Conserving The Future
KWANTU REHABILITATION CENTRE
Kwantu Private Game Reserve’s education and rehabilitation center is home to five different species of predator. Designed in such a way that it maintains its natural outlook, the rehabilitation centre gives the five endangered predators that much needed connection with the wild although they are living in a cordoned off zone. The predators that have found home at the centre include Lion, Bengal Tigers, Cheetahs, Wild dogs and Serval cats.
The Kwantu Wildlife Rehabilitation Centre aims to contribute to the conservation of endangered species and the rehabilitation of injured and poisoned wildlife. The Kwantu Game Reserve team are a group of dedicated conservationists committed to the preservation of wildlife.
“The objective of the predator educational and rehabilitation centre is one centred around conservation where Kwantu adopts endangered, injured and abused animals and puts them through a rehabilitation and rewilding process where they can then be released back into the wild”
The Serval rarely seen specie is regarded as endangered hence the initiative taken by Kwantu Private Game Reserve to preserve and nurture it. Kwantu Private Game Reserve is also using this centre for breeding as some of the predators are faced with extinction.
For example, the wild dog which is rarely seen in its natural habitat today, the wild dog is one of Southern Africa’s most highly endangered mammal specie. As a hunter and meat eater requiring an extensive habitat, it is constantly in competition with humans, and particularly with livestock farmers.
Bengal tigers that are also found at the centre are one specie whose population has deteriorated in the world. The breeding program carried at Kwantu has seen the birth of a Bengal tiger cub to resident tigers at the centre after long and arduous times of work and serious research that finally paid off after 4 years. The young cub is doing well and is in the process of being hand raised on the reserve by Zoology staff.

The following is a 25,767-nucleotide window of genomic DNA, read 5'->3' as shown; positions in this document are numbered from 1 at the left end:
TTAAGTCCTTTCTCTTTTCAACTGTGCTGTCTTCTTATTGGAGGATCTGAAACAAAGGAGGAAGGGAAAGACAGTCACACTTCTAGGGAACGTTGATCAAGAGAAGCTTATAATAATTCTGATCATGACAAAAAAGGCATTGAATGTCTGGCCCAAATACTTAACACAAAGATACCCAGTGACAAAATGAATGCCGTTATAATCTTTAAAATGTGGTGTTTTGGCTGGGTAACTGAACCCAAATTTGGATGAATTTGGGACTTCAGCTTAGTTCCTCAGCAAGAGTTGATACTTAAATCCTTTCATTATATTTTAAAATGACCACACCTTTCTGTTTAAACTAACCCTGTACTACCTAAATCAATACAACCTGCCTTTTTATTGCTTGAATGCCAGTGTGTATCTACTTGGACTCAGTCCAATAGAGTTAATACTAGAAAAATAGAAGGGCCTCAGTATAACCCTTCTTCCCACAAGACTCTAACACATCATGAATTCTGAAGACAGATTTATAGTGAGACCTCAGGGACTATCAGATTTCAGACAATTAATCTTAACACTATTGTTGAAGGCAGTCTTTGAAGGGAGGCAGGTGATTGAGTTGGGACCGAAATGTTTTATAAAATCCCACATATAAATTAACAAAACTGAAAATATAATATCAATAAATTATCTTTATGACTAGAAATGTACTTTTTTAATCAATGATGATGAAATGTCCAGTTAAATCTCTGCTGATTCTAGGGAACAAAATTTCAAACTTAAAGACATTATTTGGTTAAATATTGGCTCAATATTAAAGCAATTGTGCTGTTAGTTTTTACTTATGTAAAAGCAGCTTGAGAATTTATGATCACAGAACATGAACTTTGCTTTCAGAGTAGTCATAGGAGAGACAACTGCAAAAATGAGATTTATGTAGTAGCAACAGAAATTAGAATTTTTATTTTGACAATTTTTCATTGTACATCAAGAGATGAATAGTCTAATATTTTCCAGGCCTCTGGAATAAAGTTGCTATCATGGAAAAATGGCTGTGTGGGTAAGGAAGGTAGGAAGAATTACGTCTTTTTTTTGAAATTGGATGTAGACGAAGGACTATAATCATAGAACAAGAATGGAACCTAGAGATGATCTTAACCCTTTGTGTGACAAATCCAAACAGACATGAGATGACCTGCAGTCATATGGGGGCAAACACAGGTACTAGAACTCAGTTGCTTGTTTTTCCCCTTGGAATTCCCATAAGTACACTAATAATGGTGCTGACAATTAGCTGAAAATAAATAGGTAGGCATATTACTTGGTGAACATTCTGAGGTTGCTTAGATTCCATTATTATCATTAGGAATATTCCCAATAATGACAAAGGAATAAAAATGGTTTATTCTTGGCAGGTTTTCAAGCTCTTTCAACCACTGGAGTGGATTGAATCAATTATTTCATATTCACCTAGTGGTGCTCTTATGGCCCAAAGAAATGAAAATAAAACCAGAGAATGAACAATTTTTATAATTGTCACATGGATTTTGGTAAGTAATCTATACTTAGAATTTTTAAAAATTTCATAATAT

As part of the education and research program the animals are kept to enable the researchers to follow their behavior. Currently three lion cubs that were hand raised are doing well at the centre with the Kwantu researchers hoping to see the cubs develop into fully grown predators before they are transferred to other parts of the country were the lion population has decreased because of human influences such as hunting.
KWANTU RE-WILDING PROGRAMME
|NAME||SEX||COLLAR NO.||CHIP NO.||AGE|
|Zulu||Male||148-8620||978000001079773||6 Years 10 Months|
|Chiedza||Female||148.752||978000001065230||9 Years 5 Months|
1) Zulu born on Kwantu to 2004/10/03 – Not completely handraised as a cub but habituated to people by means of feeding and a domesticated mother allowing interaction. Zulu was recognised as a potential release candidate after displaying adequate signs of non-interaction with people, dominance over the other lions and potential hunting abilities during play.
2) Chiedza born at Addo Lion Ranch 2002/03/12 – Handraised as a cub at her place of origion, Chiedza allowed interaction until the birth of her first litter, after which the lioness showed rewilding potential by means of dehabituating herself in the absence of continued human interaction.
The identification of lion as a potential Keystone species within Kwantu Game Reserve was brought about by the excess breeding of prey species within the Reserve and the minority of adequate predators to naturally control the prey species.
Both lions were identified as potential release candidates from Kwantu existing stock due to personality traits, potential ability to successfully hunt wild prey species, non-relation to one another in the case of breeding within the wild, the ability to assess a situation and react appropriately (as demonstrated and compared by watching wild born lions) and the potential to be non invasive in the tourist arena of the Reserve.
Assessment techniques – in captivity:
Careful hidden monitoring of ongoing interactions with a 1 ha camp with other lions was found to be the most productive manner of assessment. This allowed for character, play and aggression assessments and general feeding techniques to be assessed, amongst other normal behavioural exhibits.